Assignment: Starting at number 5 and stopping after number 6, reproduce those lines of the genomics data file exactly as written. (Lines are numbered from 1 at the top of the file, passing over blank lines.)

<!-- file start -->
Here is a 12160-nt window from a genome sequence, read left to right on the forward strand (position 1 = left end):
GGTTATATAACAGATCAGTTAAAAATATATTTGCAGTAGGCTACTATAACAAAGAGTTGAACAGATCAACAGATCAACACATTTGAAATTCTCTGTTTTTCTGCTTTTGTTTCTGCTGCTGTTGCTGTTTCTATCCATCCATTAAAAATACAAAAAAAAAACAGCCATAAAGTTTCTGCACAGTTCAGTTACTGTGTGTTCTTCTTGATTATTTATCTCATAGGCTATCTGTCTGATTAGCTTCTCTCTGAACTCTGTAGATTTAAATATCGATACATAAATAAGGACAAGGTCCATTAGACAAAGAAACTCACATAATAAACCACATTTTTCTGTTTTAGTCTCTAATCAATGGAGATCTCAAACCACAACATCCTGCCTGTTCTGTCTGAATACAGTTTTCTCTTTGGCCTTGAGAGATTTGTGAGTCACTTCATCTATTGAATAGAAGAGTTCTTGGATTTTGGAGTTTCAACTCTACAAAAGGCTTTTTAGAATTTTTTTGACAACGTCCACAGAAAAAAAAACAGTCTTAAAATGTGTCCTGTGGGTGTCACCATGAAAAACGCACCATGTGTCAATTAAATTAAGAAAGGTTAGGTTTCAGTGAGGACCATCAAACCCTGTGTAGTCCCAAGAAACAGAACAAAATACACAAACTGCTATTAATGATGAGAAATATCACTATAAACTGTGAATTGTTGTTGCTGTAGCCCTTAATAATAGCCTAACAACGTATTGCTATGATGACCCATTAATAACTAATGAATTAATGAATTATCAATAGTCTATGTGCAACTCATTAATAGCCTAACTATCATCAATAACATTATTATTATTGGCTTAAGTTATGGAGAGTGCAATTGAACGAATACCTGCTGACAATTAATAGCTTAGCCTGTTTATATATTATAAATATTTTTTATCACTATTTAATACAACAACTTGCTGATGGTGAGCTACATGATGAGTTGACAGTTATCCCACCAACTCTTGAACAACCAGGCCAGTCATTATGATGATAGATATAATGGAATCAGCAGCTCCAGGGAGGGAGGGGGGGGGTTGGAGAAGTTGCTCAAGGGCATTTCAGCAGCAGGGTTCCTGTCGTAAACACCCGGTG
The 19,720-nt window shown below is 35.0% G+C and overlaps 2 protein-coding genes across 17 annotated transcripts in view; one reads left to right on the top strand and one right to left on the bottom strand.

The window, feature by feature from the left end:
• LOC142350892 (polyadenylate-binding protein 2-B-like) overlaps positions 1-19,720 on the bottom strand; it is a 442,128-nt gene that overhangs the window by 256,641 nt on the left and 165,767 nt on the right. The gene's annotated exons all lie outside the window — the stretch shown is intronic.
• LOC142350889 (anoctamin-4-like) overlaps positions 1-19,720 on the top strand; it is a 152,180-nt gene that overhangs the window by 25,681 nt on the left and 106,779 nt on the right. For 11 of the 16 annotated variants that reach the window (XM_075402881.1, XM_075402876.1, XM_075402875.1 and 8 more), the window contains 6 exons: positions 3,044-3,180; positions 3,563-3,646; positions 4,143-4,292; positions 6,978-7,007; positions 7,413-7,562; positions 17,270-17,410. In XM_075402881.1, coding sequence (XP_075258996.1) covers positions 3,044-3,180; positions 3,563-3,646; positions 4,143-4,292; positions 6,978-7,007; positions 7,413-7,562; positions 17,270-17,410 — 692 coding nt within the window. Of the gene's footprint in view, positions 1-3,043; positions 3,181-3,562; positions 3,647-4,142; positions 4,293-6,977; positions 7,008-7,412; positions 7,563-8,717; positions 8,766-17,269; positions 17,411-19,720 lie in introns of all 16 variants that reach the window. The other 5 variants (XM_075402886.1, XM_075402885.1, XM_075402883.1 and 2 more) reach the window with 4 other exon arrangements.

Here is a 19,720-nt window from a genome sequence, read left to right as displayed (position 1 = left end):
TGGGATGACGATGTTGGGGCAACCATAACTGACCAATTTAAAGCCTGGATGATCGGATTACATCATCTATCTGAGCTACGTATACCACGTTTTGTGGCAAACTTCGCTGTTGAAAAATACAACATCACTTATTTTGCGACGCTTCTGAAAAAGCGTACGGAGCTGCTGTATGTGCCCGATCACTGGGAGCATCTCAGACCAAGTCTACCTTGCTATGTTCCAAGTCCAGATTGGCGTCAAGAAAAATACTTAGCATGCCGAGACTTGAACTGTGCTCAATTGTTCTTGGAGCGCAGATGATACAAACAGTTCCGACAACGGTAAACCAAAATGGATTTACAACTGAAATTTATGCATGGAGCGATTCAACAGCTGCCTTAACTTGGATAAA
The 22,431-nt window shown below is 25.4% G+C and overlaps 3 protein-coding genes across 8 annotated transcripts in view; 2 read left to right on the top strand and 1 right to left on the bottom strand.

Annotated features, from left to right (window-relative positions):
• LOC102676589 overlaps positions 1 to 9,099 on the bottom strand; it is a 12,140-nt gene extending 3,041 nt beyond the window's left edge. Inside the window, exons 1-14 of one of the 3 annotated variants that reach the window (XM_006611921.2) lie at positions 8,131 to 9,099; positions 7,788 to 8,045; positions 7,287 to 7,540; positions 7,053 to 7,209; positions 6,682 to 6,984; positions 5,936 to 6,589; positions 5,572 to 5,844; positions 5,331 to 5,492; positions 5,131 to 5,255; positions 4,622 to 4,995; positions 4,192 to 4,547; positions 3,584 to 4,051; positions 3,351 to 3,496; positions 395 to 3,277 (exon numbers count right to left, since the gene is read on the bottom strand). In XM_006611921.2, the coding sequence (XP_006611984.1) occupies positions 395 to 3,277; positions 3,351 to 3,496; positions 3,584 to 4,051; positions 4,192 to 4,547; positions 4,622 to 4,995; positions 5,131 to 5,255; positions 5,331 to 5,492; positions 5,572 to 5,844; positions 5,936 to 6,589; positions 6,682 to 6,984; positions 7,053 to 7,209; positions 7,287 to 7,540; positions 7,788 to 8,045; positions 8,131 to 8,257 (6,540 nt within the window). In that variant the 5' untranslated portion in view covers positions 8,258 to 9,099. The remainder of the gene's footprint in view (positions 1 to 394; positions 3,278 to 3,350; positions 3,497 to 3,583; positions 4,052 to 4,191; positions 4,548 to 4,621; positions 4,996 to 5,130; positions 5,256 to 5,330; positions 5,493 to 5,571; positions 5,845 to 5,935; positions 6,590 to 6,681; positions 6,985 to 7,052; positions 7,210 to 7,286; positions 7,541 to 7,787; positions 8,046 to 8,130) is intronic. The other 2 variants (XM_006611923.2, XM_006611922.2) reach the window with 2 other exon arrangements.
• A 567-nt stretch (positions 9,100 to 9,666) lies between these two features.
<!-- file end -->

• LOC142350892 (polyadenylate-binding protein 2-B-like) overlaps positions 1-19,720 on the bottom strand; it is a 442,128-nt gene that overhangs the window by 256,641 nt on the left and 165,767 nt on the right. The gene's annotated exons all lie outside the window — the stretch shown is intronic.
• LOC142350889 (anoctamin-4-like) overlaps positions 1-19,720 on the top strand; it is a 152,180-nt gene that overhangs the window by 25,681 nt on the left and 106,779 nt on the right. For 11 of the 16 annotated variants that reach the window (XM_075402881.1, XM_075402876.1, XM_075402875.1 and 8 more), the window contains 6 exons: positions 3,044-3,180; positions 3,563-3,646; positions 4,143-4,292; positions 6,978-7,007; positions 7,413-7,562; positions 17,270-17,410. In XM_075402881.1, coding sequence (XP_075258996.1) covers positions 3,044-3,180; positions 3,563-3,646; positions 4,143-4,292; positions 6,978-7,007; positions 7,413-7,562; positions 17,270-17,410 — 692 coding nt within the window. Of the gene's footprint in view, positions 1-3,043; positions 3,181-3,562; positions 3,647-4,142; positions 4,293-6,977; positions 7,008-7,412; positions 7,563-8,717; positions 8,766-17,269; positions 17,411-19,720 lie in introns of all 16 variants that reach the window. The other 5 variants (XM_075402886.1, XM_075402885.1, XM_075402883.1 and 2 more) reach the window with 4 other exon arrangements.